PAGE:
Another day, another podcasts startup attracting significant investment, amid the wider excitement around the spoken-word format. This time it’s a Los Angeles-based startup called Luminary, which is launching a slate of more than 40 podcasts including the likes of Lena Dunham, Malcolm Gladwell, Trevor Noah and Conan O’Brien as hosts. What’s more, the New York Times reports that Luminary has already secured nearly $100m of funding.
Its CEO Matt Sacks certainly has all the right lines when it comes to signifying ambitions, too. “We want to become synonymous with podcasting in the same way Netflix has become synonymous with streaming,” he said. “I know how ambitious that sounds. We think it can be done, and some of the top creators in the space agree.”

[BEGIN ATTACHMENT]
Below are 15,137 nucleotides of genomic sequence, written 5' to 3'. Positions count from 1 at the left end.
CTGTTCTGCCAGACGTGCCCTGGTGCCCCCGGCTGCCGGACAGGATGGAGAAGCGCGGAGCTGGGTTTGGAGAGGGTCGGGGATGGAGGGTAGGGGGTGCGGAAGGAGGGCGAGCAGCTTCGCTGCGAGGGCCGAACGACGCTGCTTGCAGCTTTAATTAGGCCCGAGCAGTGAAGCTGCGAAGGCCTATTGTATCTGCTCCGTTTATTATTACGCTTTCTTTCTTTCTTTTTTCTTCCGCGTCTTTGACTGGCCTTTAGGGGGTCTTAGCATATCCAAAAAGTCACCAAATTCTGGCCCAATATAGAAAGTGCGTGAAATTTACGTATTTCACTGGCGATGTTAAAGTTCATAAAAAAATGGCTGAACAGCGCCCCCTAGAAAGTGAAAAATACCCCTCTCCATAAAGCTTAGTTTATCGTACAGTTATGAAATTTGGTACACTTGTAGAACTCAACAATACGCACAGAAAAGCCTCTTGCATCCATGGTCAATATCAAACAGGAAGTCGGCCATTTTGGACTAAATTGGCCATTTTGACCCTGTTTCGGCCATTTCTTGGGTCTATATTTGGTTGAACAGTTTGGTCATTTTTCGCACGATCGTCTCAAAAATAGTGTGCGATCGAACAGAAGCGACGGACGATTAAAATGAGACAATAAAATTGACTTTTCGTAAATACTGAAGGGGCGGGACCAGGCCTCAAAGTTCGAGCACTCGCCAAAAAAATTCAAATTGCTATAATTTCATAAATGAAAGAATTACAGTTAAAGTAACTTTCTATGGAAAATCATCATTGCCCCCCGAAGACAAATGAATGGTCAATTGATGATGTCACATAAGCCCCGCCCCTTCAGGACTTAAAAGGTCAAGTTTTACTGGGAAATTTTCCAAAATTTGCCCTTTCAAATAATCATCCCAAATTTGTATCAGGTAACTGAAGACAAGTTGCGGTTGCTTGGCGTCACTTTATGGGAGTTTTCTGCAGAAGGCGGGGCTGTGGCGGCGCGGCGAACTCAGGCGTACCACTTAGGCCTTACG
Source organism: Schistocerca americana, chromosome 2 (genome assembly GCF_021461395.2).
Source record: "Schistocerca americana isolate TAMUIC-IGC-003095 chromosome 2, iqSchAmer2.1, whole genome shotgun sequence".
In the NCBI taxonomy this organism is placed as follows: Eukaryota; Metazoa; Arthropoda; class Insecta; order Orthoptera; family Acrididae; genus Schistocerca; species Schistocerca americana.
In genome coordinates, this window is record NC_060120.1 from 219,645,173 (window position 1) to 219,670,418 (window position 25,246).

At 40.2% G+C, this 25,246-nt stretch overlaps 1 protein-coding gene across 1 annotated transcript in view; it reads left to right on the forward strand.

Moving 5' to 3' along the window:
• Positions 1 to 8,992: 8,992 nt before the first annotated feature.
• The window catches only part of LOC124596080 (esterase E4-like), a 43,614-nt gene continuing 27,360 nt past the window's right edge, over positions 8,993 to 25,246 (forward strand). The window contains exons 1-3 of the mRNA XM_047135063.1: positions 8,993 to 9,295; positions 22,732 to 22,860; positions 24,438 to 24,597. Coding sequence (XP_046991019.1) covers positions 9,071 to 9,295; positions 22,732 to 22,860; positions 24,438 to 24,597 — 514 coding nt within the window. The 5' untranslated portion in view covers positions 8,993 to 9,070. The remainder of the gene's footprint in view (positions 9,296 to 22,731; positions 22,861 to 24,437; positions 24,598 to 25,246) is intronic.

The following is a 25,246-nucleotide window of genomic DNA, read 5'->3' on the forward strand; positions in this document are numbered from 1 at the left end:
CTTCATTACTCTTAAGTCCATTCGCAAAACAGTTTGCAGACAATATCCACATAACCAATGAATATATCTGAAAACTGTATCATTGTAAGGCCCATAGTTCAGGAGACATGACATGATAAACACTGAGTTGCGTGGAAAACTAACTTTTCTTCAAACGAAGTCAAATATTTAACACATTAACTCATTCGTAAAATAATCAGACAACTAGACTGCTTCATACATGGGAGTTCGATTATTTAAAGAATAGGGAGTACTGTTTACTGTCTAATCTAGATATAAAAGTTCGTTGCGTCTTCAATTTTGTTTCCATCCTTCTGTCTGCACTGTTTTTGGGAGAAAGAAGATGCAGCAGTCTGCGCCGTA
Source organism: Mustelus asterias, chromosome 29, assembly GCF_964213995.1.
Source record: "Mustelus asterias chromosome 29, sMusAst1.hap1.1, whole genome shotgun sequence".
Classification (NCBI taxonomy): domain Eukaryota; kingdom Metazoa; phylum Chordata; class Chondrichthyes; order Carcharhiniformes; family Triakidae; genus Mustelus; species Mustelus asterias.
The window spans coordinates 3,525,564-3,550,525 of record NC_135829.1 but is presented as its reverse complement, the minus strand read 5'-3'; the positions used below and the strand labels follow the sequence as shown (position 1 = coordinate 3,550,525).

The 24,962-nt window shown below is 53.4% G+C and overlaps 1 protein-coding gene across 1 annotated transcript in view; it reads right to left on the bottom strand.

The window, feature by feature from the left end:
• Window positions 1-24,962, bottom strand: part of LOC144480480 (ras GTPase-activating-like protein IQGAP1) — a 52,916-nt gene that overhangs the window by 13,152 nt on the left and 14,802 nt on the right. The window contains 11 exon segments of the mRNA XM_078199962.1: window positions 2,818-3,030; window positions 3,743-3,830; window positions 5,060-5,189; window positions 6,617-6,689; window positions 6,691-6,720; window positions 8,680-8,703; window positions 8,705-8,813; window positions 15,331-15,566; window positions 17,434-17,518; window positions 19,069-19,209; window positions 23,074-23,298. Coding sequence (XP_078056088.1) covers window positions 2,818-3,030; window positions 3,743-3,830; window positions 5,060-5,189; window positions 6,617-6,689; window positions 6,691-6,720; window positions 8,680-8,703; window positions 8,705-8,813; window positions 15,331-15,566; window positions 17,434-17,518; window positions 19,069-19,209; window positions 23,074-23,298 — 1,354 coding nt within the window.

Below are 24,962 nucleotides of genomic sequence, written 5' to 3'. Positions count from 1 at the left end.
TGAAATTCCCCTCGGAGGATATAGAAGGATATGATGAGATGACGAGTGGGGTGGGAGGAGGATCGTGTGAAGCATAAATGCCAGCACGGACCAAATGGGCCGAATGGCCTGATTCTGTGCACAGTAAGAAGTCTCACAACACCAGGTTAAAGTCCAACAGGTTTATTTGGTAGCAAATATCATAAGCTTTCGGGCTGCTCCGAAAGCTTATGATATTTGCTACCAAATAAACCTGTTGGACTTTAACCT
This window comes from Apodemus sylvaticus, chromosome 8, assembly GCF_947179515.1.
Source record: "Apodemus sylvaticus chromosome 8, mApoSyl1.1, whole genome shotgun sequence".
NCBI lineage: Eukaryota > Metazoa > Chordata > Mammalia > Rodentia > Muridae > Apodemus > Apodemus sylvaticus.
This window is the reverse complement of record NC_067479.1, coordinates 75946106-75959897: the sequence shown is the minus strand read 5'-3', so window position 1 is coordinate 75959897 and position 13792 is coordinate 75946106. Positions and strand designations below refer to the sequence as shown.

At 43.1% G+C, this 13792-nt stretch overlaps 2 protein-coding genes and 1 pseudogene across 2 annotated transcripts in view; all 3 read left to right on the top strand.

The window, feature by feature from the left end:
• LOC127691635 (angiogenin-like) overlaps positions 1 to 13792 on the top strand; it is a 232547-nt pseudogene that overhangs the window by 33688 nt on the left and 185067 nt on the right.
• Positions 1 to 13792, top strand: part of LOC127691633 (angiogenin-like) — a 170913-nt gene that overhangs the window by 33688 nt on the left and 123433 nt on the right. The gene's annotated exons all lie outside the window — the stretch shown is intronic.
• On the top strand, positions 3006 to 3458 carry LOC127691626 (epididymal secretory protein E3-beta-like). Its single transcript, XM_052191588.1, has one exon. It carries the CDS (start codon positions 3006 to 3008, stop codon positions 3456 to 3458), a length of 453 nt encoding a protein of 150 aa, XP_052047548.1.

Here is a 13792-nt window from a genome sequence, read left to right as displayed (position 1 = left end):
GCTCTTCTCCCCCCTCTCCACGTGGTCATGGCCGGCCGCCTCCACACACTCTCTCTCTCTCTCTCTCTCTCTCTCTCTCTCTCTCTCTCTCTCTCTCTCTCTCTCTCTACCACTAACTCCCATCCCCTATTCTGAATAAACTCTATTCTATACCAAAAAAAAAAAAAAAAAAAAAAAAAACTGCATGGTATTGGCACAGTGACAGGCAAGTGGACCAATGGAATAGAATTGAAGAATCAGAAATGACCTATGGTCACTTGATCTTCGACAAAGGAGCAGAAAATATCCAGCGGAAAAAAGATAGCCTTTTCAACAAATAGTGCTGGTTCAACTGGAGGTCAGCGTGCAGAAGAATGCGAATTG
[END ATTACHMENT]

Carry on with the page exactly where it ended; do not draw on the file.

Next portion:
The way Luminary has gone after some of the most prominent podcasters to create their next shows for its company mirrors what Spotify is doing – there’s something of a land-grab going on for anyone who’s proven their ability to engage listeners with this format. Luminary isn’t just a producer though: it’s launching its own app, which will offer an $8 monthly subscription for ad-free access to its entire lineup. The app will also have an ad-supported free section.
Shoshana Zuboff is the author of The Age of Surveillance Capitalism: The Fight for a Human Future at the New Frontier of Power. She talks with Leo Laporte about how social media is being used to influence people.
I can’t wait to get the copy of her book.
Folks in the IndieWeb movement have begun to fix portions of the problem, but Shoshana Zuboff indicates that there are several additional levels of humane understanding that will need to be bridged to make sure their efforts aren’t just in vain. We’ll likely need to do more than just own our own data, but we’ll need to go a step or two further as well.